Road trips are awesome; it’s why so many people have hit the open road and taken the adventure of a lifetime. However, many people often underestimate the length of the journey, as well as how exhausting it can be to focus on nothing but an endless road for six hours a day.
Underestimating the length of the journey can be dangerous, especially as you increase the risk of falling asleep at the wheel if you don’t fuel properly. This is an issue when driving across the Nullabor, which is one of the most remote parts of Australia, but it can also happen on any highway across the world. There will be long stretches where you don’t see anyone, or indeed anything, so make sure you have something to keep you alert.
Bring Enough Emergency Supplies
In a similar vein, drivers should also bring enough emergency supplies in case they get stranded in the middle of nowhere. These supplies include maps or GPS, spare phones, blankets, and water and could be the difference between life and death in some situations. As mentioned above, you can never be too prepared when taking a road trip, so fill your vehicle with everything you think you’ll need and more to ensure a safe and enjoyable journey.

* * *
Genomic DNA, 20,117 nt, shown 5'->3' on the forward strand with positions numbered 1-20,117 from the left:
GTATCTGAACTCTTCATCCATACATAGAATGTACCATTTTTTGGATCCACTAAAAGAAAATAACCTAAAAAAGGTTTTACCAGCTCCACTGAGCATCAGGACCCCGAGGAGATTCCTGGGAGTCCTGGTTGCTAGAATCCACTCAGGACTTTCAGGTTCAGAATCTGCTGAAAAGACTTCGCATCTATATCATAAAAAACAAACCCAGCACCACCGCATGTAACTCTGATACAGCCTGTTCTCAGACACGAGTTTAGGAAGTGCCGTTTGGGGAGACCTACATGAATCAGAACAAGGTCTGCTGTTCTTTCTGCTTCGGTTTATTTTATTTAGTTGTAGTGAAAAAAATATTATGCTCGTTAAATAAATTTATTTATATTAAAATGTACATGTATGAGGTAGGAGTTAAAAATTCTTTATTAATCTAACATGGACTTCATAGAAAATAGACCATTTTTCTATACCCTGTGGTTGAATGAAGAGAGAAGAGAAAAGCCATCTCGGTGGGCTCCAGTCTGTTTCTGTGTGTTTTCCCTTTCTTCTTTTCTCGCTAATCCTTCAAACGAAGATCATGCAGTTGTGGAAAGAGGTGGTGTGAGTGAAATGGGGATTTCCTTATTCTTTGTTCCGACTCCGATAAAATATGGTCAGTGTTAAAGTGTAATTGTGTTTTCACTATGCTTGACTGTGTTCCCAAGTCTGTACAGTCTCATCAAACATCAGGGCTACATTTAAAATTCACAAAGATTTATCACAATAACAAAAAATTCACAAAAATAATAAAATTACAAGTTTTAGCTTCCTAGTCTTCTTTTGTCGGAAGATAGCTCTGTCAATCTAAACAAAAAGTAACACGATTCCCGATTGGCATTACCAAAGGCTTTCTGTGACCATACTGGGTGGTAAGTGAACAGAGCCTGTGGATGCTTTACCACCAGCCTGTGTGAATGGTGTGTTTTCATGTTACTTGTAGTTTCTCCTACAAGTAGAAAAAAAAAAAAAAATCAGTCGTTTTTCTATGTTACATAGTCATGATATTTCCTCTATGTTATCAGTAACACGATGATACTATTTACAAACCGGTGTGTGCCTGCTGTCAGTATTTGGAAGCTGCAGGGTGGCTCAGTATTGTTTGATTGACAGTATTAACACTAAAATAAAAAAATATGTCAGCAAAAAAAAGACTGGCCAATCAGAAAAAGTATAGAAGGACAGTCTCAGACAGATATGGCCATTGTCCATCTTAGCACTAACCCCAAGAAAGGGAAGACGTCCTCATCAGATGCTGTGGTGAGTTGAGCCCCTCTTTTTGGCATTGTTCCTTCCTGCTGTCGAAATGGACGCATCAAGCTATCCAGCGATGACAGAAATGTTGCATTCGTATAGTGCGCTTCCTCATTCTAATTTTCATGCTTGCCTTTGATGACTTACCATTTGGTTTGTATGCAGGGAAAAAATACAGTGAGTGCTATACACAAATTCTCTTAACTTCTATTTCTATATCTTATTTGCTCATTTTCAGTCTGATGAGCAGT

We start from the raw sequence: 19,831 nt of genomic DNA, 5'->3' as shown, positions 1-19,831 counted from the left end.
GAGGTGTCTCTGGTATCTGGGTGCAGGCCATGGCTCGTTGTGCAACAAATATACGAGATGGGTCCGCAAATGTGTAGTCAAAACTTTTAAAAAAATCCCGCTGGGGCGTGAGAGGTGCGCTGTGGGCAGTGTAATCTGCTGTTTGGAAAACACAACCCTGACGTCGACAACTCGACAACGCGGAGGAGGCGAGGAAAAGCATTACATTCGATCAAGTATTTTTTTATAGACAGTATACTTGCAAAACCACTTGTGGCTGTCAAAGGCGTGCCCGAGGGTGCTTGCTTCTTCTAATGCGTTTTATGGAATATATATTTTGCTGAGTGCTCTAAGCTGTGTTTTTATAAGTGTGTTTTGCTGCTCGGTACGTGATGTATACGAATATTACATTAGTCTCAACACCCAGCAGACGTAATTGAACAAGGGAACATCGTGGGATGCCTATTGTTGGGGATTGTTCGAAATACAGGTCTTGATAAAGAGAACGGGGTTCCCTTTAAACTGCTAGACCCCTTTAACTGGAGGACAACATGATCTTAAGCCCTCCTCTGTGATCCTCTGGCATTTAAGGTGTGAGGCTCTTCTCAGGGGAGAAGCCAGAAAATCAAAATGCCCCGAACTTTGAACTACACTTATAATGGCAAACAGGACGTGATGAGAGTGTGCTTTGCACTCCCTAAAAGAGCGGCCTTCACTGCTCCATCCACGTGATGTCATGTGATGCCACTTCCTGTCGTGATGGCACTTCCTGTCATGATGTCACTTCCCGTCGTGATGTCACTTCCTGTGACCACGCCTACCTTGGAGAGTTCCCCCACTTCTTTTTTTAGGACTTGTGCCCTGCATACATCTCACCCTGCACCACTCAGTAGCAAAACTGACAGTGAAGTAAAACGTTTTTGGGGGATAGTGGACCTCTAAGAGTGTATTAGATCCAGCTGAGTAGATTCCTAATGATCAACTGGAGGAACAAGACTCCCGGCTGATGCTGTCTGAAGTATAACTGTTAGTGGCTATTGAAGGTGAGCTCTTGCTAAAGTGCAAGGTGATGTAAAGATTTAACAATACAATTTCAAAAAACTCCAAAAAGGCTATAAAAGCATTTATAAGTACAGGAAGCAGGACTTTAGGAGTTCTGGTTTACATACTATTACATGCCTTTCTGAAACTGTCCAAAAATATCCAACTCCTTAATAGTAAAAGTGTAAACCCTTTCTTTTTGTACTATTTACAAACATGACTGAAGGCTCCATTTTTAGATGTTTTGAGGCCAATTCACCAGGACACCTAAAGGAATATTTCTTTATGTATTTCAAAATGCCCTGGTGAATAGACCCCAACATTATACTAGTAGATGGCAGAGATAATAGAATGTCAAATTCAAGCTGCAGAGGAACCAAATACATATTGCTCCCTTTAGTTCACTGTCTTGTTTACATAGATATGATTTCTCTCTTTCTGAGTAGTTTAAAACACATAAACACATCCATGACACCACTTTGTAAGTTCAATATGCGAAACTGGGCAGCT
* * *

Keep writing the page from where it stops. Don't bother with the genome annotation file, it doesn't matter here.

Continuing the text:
Get Travel Insurance
While travel insurance can’t prevent accidents or injuries, it can make the cost of repairs or treatment easier to manage. You should get insurance no matter where you go, whether you’re taking a road trip somewhere else or exploring the backcountry of the country where you were born.